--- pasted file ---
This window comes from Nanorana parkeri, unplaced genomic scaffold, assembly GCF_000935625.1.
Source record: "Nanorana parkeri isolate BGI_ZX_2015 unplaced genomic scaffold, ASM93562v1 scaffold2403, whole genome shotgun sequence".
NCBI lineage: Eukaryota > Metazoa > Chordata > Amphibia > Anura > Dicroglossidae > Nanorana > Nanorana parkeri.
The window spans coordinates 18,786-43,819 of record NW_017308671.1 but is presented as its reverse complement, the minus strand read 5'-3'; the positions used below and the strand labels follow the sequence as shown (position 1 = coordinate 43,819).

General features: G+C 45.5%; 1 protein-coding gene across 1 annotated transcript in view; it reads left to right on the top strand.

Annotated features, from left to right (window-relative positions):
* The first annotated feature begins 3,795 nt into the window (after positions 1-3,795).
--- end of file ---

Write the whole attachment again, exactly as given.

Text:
This window comes from Nanorana parkeri, unplaced genomic scaffold, assembly GCF_000935625.1.
Source record: "Nanorana parkeri isolate BGI_ZX_2015 unplaced genomic scaffold, ASM93562v1 scaffold2403, whole genome shotgun sequence".
NCBI lineage: Eukaryota > Metazoa > Chordata > Amphibia > Anura > Dicroglossidae > Nanorana > Nanorana parkeri.
The window spans coordinates 18,786-43,819 of record NW_017308671.1 but is presented as its reverse complement, the minus strand read 5'-3'; the positions used below and the strand labels follow the sequence as shown (position 1 = coordinate 43,819).

General features: G+C 45.5%; 1 protein-coding gene across 1 annotated transcript in view; it reads left to right on the top strand.

Annotated features, from left to right (window-relative positions):
* The first annotated feature begins 3,795 nt into the window (after positions 1-3,795).